It maybe stereotypical but it’s true, Havana is full of classic United States cars from the 1950s and earlier. Historic economic and political anomalies led to Havana (and Cuba as a whole) being the best place in the world for such vehicles. Cubans can’t import auto-mobiles privately so they do everything they can to keep their old cars running.
160 kilometres west of Havana is the intriguing city of Pinar del Río. Not a major tourist destination itself, south-west of Pinar del Río is the famous Robaina cigar tobacco farm Finca El Pinar and to the north, Viñales’ wonderful landscapes.
After the new year in Havana Rocío and I were ready to go west. From Parque de la Fraternidad we caught the local P-12 bus to near the National Bus Terminal (Terminal de Ómnibus Nacionales). On 19 de Mayo Avenue we took an old Chevrolet van colectivo to Pinar del Río. Part way there the vehicle experienced a flat tyre.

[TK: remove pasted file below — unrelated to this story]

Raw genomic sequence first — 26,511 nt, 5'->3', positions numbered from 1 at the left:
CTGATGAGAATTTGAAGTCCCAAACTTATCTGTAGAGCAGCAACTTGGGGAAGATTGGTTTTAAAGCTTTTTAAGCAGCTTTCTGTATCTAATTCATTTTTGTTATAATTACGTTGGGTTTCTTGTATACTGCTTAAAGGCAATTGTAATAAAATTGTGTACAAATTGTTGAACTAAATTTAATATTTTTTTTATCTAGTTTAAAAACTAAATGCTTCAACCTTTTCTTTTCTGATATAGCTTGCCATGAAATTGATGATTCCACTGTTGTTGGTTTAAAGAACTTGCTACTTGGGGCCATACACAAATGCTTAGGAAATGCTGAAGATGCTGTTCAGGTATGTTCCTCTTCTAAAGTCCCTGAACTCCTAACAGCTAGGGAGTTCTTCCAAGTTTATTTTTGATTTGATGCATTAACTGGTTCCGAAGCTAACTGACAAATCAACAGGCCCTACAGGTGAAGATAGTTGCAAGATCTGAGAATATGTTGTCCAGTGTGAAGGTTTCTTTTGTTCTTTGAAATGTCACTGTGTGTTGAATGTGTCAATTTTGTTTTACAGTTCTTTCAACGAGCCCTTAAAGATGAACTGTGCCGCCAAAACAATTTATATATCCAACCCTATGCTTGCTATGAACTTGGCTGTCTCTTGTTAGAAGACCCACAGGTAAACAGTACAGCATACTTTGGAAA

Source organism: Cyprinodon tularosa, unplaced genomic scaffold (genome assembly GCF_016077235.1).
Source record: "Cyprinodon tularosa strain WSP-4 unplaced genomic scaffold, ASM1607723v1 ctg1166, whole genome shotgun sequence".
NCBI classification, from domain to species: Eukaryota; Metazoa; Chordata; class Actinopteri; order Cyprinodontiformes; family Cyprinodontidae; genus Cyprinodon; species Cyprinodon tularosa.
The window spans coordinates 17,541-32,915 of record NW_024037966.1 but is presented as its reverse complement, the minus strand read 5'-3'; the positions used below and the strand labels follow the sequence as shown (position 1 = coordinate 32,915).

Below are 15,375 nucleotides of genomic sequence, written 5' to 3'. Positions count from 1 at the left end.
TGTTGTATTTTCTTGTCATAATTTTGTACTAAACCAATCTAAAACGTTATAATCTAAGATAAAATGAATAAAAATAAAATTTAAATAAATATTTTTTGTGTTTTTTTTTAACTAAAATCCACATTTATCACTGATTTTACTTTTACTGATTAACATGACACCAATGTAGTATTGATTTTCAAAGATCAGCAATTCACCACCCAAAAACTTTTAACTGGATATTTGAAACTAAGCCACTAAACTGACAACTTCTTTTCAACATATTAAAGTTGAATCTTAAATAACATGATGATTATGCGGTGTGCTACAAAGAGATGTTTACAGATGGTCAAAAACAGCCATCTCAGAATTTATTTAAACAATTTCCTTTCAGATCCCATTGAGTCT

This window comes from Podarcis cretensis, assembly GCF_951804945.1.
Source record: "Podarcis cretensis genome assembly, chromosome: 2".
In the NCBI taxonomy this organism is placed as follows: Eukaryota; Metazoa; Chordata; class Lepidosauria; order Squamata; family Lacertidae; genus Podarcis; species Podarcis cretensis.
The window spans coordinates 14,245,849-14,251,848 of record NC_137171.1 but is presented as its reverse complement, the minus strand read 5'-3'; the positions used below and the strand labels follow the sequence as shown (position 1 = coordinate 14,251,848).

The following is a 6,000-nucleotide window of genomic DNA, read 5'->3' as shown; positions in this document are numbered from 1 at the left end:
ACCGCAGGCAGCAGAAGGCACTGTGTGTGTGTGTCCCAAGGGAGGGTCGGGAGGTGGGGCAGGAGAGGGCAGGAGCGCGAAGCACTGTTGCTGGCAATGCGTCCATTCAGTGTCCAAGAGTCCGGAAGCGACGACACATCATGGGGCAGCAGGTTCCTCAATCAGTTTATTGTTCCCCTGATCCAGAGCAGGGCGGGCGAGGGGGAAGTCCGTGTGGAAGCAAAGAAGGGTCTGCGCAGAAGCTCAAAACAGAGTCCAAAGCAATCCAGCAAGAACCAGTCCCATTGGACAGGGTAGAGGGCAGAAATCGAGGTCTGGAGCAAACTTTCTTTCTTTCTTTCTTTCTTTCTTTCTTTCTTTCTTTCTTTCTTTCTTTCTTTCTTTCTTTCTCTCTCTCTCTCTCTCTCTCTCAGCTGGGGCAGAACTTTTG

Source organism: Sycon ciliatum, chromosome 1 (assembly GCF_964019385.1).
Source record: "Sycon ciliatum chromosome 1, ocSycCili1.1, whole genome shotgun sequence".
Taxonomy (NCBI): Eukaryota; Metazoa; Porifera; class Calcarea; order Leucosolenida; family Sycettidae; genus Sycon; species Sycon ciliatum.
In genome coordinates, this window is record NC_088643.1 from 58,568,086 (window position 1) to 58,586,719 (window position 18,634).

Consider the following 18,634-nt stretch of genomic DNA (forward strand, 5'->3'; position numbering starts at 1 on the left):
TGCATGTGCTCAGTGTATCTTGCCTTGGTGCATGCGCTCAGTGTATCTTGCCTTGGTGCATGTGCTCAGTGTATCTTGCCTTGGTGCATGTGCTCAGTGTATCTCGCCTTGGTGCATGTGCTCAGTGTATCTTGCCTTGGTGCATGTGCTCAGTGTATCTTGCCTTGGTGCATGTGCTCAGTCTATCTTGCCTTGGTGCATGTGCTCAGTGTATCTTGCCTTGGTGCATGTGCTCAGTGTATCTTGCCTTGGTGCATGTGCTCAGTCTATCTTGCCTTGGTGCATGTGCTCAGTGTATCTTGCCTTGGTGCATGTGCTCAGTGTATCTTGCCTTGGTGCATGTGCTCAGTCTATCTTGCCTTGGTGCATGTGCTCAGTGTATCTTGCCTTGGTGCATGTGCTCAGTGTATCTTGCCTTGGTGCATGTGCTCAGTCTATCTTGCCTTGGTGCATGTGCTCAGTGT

While changing the tyre, the driver used a rock to support the axle. The van’s lights contained images of Che Guevara.
7 December 2016 was an epic day. After Fidel Castro’s passing and associated events, Rocío and I looked forward to finally beginning our normal holiday. However, little is normal in Cuba and this day certainly wasn’t.
Singapore Chris who we met outside Fidel’s funeral joined us at Santiago de Cuba’s Avenida de los Libertadores Intermunicipal Bus Station. Trucks and utilities east to Guantanamo and Baracoa leave from here and not the Serrano Intermunicipal Bus Station stated in Lonely Planet’s 2015 guidebook.